The Urim and Thummim were taken from Joseph but were returned by Moroni so that Joseph could receive the revelation that is now Section 3 (after inquiring of the Lord). They were taken back afterwards, but returned again in a few days so that Joseph could again inquire and receive Section 10 (History of the Church, 1:21-23).
In accordance with the revelation received in Section 10, some of which was received about July 1828, Joseph went to work to support his family and did not restart the full-time translation of the Book of Mormon until April 7, 1829 (History of the Church, 1:28, 32).
TRANSLATION OF THE REST OF THE BOOK--OLIVER COWDERY
Now the second of the Three Witnesses enters the story. While Joseph was in Pennsylvania, Oliver Cowdery, who was just a year younger than he, took up boarding with Joseph's parents back in New York. He was the school teacher, and part of the school teacher's pay from the community he served was his room and board with one of them. After hearing about Joseph's vision, he wanted to meet him himself. At the same time, Joseph was praying for help in translating. He had his wife and his brother-in-law writing for him, but they were both so busy that they couldn't do it full-time. Olivery Cowdery showed up, and two days later, April 7, 1829, he and Joseph began to translate full-time. The translation was finished June 30th or July 1st. The speed with which they translated was incredible: the entire Book of Mormon in less than three months. Oliver's normally perfect handwriting was uncharacteristically sloppy, as we noted before, because of the speed at which he was writing. Interestingly, while Oliver was copying the Book of Mormon by hand, William B. Burt received the first U.S. patent for a typing machine (Kelly, 41).
Of Olivery, Wilford Woodruff wrote, "I have seen Oliver Cowdery when it seemed as though the earth trembled under his feet. I never heard a man bear a stronger testimony than he did when under the influence of the Spirit" (Black, 74).
DAVID WHITMER--THE PLOW WAS LEFT STANDING
The third witness, David Whitmer, was an acquaintance of Oliver Cowdery's. Before Oliver went to Pennsylvania, they had discussed the rumors about the Smith family and the golden plates. Oliver had told David that he was going to find out whether the rumors were true and he would let him know. Shortly after his arrival in Pennsylvania, he wrote to David, telling him he was convinced that Joseph actually had the plates and that he was to be the scribe in the translation. Then he wrote another letter, including a few lines translated from the plates and bore his testimony of its authenticity as an ancient record. Finally, Oliver wrote a letter asking--no, telling--David Whitmer that God had commanded him to come to Pennsylvania and bring Joseph and Oliver back to his own family's house. (He was still living with his parents.) The reason for this was that persecution was now great in Pennsylvania.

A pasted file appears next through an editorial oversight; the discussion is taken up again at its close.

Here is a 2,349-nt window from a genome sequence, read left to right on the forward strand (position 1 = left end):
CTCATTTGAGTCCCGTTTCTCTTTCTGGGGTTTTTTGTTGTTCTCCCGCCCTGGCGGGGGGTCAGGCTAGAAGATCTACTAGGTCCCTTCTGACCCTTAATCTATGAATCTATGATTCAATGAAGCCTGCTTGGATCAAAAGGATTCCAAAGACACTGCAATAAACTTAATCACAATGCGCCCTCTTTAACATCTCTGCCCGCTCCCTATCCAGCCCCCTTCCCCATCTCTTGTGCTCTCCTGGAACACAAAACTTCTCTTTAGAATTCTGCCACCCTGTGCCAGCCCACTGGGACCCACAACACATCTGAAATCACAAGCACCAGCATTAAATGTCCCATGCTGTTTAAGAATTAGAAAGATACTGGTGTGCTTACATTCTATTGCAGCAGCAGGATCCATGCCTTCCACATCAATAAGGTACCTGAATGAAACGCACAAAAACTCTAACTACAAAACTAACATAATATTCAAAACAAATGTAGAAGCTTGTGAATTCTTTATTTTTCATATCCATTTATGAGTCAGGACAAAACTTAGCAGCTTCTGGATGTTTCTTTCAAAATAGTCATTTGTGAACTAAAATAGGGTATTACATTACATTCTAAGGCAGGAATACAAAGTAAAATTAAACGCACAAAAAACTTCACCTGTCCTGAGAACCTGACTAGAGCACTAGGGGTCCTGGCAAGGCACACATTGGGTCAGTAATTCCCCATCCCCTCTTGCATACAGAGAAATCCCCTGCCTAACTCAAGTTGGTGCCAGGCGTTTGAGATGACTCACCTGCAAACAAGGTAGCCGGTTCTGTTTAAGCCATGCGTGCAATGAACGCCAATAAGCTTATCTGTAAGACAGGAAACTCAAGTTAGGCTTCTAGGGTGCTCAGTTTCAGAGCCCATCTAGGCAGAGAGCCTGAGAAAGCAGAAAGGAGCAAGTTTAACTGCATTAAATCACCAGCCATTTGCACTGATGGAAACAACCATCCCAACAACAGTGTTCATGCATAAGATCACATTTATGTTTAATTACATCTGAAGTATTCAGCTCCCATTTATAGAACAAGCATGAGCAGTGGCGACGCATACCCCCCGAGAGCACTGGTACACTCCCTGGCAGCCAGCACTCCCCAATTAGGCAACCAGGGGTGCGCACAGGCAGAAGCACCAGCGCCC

David Whitmer didn't know what to do. He had 20 acres to plow, which would not wait. So he decided he had better do his plowing before he left. He got up to do the work and found that 5 to 7 acres had been plowed in the night. He said, "I do not know who did it, but it was done just as I would have done myself, and the plow was left standing in the furrow."
The next morning he went out to spread plaster on his fields, a common soil treatment of the day. He had left the plaster in heaps near the house, but now it was gone. He ran to his sister and asked what had happened to it. She was surprised and said, "Wasn't it all sown yesterday?"
"'Not to my knowledge,' answered David. 'I'm astonished at that,' replied his sister, 'for the children came to me in the forenoon, and begged of me to go out and see the men sow plaster in the field, saying, that they never saw anybody sow plaster so fast in their lives. I accordingly went, and saw three men at work in the field, as the children had said but supposing that you had hired some help, on account of your hurry, I went immediately into the house, and gave the subject no further attention'" (Smith, 136-37).
Needless to say, David Whitmer immediately took the two-day trip to Pennsylvania to bring Joseph and Oliver back with him. (This story, as well as the following story, is also printed in Richard Lloyd Anderson, "The Whitmers: A Family That Nourished the Church," Ensign, August 1979).
THE FOURTH WITNESS
At this point in the story, we find out about a fourth witness, or maybe we should say, the first witness of all.